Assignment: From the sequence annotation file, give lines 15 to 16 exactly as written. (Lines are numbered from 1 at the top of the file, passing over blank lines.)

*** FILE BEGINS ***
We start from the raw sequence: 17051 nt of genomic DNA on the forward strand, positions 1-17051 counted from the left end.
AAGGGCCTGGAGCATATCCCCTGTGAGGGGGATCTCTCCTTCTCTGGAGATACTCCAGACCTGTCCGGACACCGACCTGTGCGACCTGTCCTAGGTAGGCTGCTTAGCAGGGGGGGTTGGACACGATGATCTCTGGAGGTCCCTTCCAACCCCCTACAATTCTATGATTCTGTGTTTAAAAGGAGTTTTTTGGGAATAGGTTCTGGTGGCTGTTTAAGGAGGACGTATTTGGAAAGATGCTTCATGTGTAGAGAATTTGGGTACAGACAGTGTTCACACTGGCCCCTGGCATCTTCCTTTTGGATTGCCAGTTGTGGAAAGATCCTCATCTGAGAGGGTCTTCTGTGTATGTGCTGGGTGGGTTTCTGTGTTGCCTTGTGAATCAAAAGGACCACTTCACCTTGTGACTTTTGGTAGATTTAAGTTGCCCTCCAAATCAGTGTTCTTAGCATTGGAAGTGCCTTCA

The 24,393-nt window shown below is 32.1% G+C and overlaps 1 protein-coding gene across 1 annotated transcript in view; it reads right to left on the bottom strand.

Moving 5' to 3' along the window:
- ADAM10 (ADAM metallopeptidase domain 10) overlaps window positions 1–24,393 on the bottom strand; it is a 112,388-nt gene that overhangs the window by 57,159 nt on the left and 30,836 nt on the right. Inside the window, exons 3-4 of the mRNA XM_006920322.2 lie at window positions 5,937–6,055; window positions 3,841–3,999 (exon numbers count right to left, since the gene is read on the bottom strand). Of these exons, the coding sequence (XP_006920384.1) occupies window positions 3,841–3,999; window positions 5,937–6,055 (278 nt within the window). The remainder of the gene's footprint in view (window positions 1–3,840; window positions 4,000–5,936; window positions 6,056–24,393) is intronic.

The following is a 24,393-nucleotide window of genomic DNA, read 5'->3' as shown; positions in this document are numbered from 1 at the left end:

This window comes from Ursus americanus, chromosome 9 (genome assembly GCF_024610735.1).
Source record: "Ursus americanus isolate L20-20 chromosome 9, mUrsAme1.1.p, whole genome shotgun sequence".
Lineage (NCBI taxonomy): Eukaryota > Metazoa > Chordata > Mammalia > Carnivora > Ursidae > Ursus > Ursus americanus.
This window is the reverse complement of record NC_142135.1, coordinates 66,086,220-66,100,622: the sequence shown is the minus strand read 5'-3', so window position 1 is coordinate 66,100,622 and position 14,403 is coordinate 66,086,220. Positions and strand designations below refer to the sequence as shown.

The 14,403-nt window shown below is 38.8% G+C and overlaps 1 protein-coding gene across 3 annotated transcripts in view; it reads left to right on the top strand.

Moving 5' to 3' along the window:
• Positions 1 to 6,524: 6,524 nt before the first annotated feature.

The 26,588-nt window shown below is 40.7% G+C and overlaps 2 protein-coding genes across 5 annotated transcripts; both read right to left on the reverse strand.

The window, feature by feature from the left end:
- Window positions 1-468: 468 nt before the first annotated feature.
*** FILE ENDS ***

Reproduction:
The window, feature by feature from the left end:
- Window positions 1-468: 468 nt before the first annotated feature.